“Most of our investments over the past three or four years have been strategic,” says CFO Richard Harshman, positioning the company “for growth opportunities as opposed to making necessary replacements in plant or equipment.” The company boosted its titanium-production capacity, for example, to keep pace with increasing demand from the aircraft industry.

Like Valero, Allegheny applies a rigorous battery of metrics to capex projects, including a flexible hurdle rate that varies by the nature of the project. When Allegheny controls most cost variables, a 15 percent hurdle rate applies; for projects with more market risk or competitive pressure, the floor may be 20 percent or more.

In all cases, Allegheny charts estimated versus actual returns for two years following completion of capital projects “to make sure we’re executing to plan,” Harshman says.

One possible complication for capex decisions going forward will be the effects of a switch from generally accepted accounting principles to international financial reporting standards. IFRS allows fixed assets to be valued at historic cost or at fair value, less accumulated depreciation and impairment under either approach. By contrast, U.S. GAAP requires such assets to be valued at historic cost.

Margaret Smyth, controller for $54.8 billion global conglomerate United Technologies Corp., says that while UTC is looking at the potential impact of IFRS on capital spending, nothing it has found to date gives cause for concern. And accounting, she says, does not drive business decisions at UTC.

Reports from abroad sound mixed notes about capex. European companies grew their capital spending just 6 percent in 2007, on the heels of 15 percent and 14 percent gains in 2006 and 2005, respectively. Based on revenue trends, PRTM expects further slippage over the next two years. The Asia-Pacific region showed more strength, according to PRTM. Asian capital spending rose 16 percent following gains of 12 percent and 11 percent in the prior two years.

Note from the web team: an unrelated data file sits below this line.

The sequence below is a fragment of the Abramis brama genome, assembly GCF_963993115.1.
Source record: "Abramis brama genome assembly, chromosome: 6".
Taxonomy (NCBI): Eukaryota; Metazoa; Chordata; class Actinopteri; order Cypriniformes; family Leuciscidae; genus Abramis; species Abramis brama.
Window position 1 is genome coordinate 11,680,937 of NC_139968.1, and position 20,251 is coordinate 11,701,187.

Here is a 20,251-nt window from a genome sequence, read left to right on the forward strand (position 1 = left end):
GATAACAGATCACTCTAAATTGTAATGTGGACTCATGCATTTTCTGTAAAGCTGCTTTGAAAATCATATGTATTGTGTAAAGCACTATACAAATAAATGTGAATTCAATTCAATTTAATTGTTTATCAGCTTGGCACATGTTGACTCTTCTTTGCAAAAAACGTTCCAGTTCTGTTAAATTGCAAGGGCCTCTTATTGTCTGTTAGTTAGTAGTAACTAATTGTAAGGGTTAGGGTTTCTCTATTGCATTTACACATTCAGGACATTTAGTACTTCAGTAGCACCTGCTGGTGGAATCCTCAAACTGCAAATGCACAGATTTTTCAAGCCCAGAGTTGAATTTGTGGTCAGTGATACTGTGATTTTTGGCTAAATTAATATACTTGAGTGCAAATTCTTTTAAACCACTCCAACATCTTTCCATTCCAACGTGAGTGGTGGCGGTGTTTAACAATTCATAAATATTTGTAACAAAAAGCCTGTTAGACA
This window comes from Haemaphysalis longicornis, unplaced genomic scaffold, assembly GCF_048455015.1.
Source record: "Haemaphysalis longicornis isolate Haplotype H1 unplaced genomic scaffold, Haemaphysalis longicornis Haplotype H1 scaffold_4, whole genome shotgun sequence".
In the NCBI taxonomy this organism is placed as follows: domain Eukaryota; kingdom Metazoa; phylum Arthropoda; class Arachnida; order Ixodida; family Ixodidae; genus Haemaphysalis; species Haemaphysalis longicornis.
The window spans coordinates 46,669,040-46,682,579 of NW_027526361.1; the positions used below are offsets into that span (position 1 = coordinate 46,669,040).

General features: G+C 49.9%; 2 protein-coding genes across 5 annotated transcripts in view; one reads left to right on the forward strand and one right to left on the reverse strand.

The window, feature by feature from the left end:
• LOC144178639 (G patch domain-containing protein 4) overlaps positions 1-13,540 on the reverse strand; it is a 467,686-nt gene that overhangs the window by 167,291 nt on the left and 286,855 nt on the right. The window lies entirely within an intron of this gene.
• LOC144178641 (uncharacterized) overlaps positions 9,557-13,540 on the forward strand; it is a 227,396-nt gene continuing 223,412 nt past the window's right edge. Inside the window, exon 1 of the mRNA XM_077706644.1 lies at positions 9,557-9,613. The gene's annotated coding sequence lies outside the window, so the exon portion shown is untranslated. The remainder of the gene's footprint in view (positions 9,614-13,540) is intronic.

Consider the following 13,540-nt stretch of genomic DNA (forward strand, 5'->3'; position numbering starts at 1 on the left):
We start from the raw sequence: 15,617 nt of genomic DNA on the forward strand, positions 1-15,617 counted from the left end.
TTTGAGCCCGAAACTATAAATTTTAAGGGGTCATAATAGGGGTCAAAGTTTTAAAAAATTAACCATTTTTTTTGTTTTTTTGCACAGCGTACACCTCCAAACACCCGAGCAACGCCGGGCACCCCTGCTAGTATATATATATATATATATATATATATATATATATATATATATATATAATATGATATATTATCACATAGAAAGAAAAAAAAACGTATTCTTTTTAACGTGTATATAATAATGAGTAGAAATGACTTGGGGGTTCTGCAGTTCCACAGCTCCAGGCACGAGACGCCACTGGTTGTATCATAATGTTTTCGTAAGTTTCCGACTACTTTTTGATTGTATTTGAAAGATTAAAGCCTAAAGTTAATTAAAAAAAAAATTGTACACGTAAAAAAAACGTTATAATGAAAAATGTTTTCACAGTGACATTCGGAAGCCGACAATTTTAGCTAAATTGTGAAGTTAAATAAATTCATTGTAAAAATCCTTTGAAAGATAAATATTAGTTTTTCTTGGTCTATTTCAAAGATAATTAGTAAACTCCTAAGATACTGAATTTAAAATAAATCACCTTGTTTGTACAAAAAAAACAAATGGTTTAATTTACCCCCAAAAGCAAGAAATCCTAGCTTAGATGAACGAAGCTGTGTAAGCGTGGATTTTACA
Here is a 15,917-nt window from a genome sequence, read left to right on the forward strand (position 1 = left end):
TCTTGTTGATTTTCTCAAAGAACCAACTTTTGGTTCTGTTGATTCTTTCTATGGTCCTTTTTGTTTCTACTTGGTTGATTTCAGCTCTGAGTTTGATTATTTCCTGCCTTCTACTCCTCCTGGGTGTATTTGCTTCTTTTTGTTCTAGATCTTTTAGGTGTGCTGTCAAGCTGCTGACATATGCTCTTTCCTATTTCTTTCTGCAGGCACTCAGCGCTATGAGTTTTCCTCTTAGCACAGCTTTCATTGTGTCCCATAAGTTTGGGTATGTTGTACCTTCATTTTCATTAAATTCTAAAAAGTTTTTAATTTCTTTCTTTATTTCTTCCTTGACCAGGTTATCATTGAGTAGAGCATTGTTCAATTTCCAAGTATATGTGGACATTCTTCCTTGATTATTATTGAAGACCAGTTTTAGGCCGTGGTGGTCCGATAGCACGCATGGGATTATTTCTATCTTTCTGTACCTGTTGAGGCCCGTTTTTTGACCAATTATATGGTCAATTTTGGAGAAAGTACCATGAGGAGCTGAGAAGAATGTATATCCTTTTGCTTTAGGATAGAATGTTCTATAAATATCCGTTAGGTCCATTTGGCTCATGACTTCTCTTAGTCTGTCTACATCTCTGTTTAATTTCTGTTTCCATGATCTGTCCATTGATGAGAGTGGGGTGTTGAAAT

Macroeconomic considerations aside, at least one CFO cautions that smart capex decisions hinge on people as much as on capital. “The ability to manage multiple projects requires people who can bring them in on budget and on schedule,” says Allegheny’s Harshman. “That’s the bigger constraint for us.” These days, that almost sounds like a nice problem to have.

Randy Myers is a contributing editor of CFO.

Measuring Capex

To find out how the 300 companies in its sample fared in terms of return on capital spending, consulting firm PRTM ranked the top and bottom four companies in each industry according to their 2007 earnings before interest, taxes, depreciation, and amortization divided by the book value of their fixed assets, and adjusted to eliminate the balance-sheet effect of operating leases. The resulting ratio — adjusted return on gross fixed assets (ROGFA) — reflects how much a company earns on its property, plant, and equipment. But since that number can be boosted by a decline in asset value, the consulting firm’s scorecard also shows how much those companies spent in 2007 and how that amount has changed since 2004. To complete the picture, the analysis also shows a company’s degree of capital intensiveness and its revenue growth and shareholder returns.

Granted, ROGFA may not be the most appropriate measure to determine whether to, say, build a new plant or outsource manufacturing. For that type of decision, a metric that takes into account a company’s cost of capital is generally more appropriate. But such measures provide too broad a perspective for assessing capex productivity. For one thing, they assume that assets fully depreciated for tax and accounting purposes have no value, when in fact most companies spend money to maintain tangible assets even after they have been fully written off. They also include working capital. As a result, ROGFA can be more useful in helping companies understand how efficiently they are deploying capital on those assets. — R.M.

To see the results of the 2008 Capital Spending Scorecard, click here.